I took about 20 photos of this lot under various lighting conditions. Maybe someday I’ll create wallpaper or something with those pictures.


I’m just glad it exists

The Vertu Signature Touch smartphone costs $14,100. It’s incredible that such a thing even exists. But I’m glad.

Vertu Signature Touch featureIt’s comforting to know that a few people in the world can experience Vertu’s largest ever ruby button. (I am not sure what it controls – maybe the ejector seat?) And it’s reassuring that one craftsman carries each object d’art from start to finish. (Their signature is on the inside of the battery cover.) However, vegans would not be happy with the seaspray lizard skin and black alligator skin cases. Vertu’s “focus on performance extends to the range of stunning ringtones performed by the London Symphony Orchestra.”

I am not being sarcastic when I say that I’m glad that such a thing exists. Though I honestly think a $649 (£549) iPhone is better in almost every way,* the fact that people are willing to spend their excess funds on such an obsessed-over creation is amazing. Somehow the ultra-fringe is appealing to me. Though I would not want a Vertu Signature Touch, even if it were given to me, I’m glad it’s out there. I picture a Vertu craftsman working away in a dim-lit basement in the depths of rural England, smoking a Meerschaum, whilst listening to Benjamin Britten. It’s comforting.

* 1) I think the Apple OS ecosystem is better than the Vertu’s Android ecosystem. 2) Even though the per-unit expenses involved in the Vertu Signature Touch project are far more than that of the iPhone, the amount of development hours and design time that went into the iPhone is vastly more than what was invested in the Vertu. This is similar to why the navigation system on a Ferrari is not nearly as good as that of a luxury Toyota. 3) An object’s rarity does not automatically equal it being the best in its class.

If you want to learn more, you can download the brochure.


Intentionally blank

This page intentionally left blankWe’ve all received documents in the mail that have “This page intentionally left blank” printed on one side.

That’s a beautiful reflection of some of the things that are wrong with American culture. My guess is that some team of lawyers made a bunch of money through a successful lawsuit against a company that caused deep emotional harm to an individual because they didn’t know that one blank page in their mortgage documents was supposed to be blank.

All that toner.  All that time going through laser printers.  And all those happy lawyers.

(Don’t get me wrong – I’m not against lawyers. But sometimes it’s just too much.)


$550 or $15?

My oldest son is spending his summer working with the Rocky Mountain Conservancy. He’s working on hiking trails in national parks in Colorado. A typical day involves using a large cross-cut saw to remove giant trees from many paths. (You can check out his adventures at their WordPress site.)

gore-tex jacket (detail)I’m not telling you this to brag about Jay, but rather to talk about breathable rain jackets. In the June 7, 2014 edition of the Wall Street Journal, an article about outdoor adventure gear features a jacket – the Arc’teryx Beta AR. I am sure that it is a totally amazing garment. However, H&M had a similar breathable waterproof jacket for $70. I went to my local H&M and bought it on an end-of-season closeout for $15.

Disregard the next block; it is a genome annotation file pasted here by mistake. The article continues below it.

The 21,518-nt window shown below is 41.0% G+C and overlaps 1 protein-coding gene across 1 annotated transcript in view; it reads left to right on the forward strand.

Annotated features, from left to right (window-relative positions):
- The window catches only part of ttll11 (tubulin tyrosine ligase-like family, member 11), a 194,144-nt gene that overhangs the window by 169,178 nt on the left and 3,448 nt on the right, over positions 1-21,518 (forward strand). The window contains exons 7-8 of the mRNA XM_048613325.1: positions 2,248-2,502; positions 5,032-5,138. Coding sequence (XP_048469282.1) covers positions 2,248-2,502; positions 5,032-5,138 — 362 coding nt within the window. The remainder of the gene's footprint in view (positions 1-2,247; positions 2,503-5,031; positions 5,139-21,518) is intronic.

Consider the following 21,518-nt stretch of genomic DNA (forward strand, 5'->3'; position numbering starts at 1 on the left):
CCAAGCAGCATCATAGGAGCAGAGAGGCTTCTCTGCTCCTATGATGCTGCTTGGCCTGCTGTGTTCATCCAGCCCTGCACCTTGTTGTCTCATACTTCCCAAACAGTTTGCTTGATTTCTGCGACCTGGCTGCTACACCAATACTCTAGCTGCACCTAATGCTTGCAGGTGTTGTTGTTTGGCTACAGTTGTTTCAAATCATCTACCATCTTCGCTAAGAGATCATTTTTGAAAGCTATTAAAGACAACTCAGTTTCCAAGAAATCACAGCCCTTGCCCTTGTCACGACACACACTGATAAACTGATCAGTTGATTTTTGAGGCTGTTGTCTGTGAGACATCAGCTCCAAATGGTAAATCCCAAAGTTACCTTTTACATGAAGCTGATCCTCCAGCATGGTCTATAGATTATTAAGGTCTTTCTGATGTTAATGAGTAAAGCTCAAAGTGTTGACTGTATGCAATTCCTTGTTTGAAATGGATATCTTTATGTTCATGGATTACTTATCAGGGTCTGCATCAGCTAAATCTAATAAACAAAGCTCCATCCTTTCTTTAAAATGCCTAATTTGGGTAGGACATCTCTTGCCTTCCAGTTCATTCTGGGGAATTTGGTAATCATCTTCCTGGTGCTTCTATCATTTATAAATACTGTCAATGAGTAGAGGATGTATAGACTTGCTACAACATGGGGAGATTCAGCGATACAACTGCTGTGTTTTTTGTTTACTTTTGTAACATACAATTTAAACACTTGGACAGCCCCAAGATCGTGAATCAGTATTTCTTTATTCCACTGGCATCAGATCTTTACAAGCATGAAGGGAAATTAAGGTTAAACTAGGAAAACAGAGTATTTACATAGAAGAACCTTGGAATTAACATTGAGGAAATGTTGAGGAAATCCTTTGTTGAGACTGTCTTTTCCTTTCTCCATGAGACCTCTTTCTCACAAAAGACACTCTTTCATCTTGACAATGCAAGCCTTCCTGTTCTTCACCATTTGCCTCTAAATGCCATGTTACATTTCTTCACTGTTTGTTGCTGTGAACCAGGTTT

I ask you – which is the better deal?

Jay will be using that $15 jacket all summer – far more than the average Arc’teryx Beta AR buyer will wear their finery during their whole lifetime.

There is an American tendency to buy far more than you need. I also fall prey to this thinking. Let’s fight it.

Footnote: I understand that it is more righteous to buy used clothing than to sponsor companies like H&M that use far-too-underpaid labor. Alas, I couldn’t find a good waterproof breathable jacket at any of our local used clothing outlets.


The value of retro

Crosley turntablesOld things can be good. And sometimes twenty-somethings recognize that.

Heather and I went to a folk music concert. The 27-year-old songwriter told of how he was so proud to have his latest recording on vinyl. Cassettes killed vinyl about 15 years before he was born. And yet vinyl records have made a comeback.

I took this photo in Urban Outfitters, a store that’s so cool I should not be allowed inside. The average customer is about 20 years old. They are not selling anything that plays digital music, as all their customers have smartphones that play digital music.

They are selling record players because there is something warm and friendly about listening to the pops and background noise that is integral to listening to a record. Playing vinyl requires involvement. You can only listen to 25 or 30 minutes of music, and then it’s time to get up to turn the record over (unless you have a record changer). It’s a good exercise to turn the record over. You must decide if you want to hear Side B or put on something completely different. Record album jackets (and sleeves) offer more accessible information than a downloaded PDF. When was the last time you looked at any song’s lyrics? Records often include all the lyrics of the album’s songs. And many purists will tell you that analog sound beats digital, hands down.

What retro thing do you enjoy?


Think about the box

electrical box artwork in fort collinsI don’t really want you to think about this box. I do want you to think about what it is.

Fort Collins, Colorado is a college town that consistently ranks as one of the USA’s top twenty cities. One of the reasons why it’s such a cool place to live is the city government. They are open to paintings on electrical switch boxes that would otherwise be a boring dull green.

This is a win-win situation. Artists get more visibility for their work. Everyone enjoys seeing color and creativity in unexpected places.

The application of this for you – what are some ways you can bring creativity to what would otherwise be boring? If you can think of a way, share it as a comment so others can be inspired.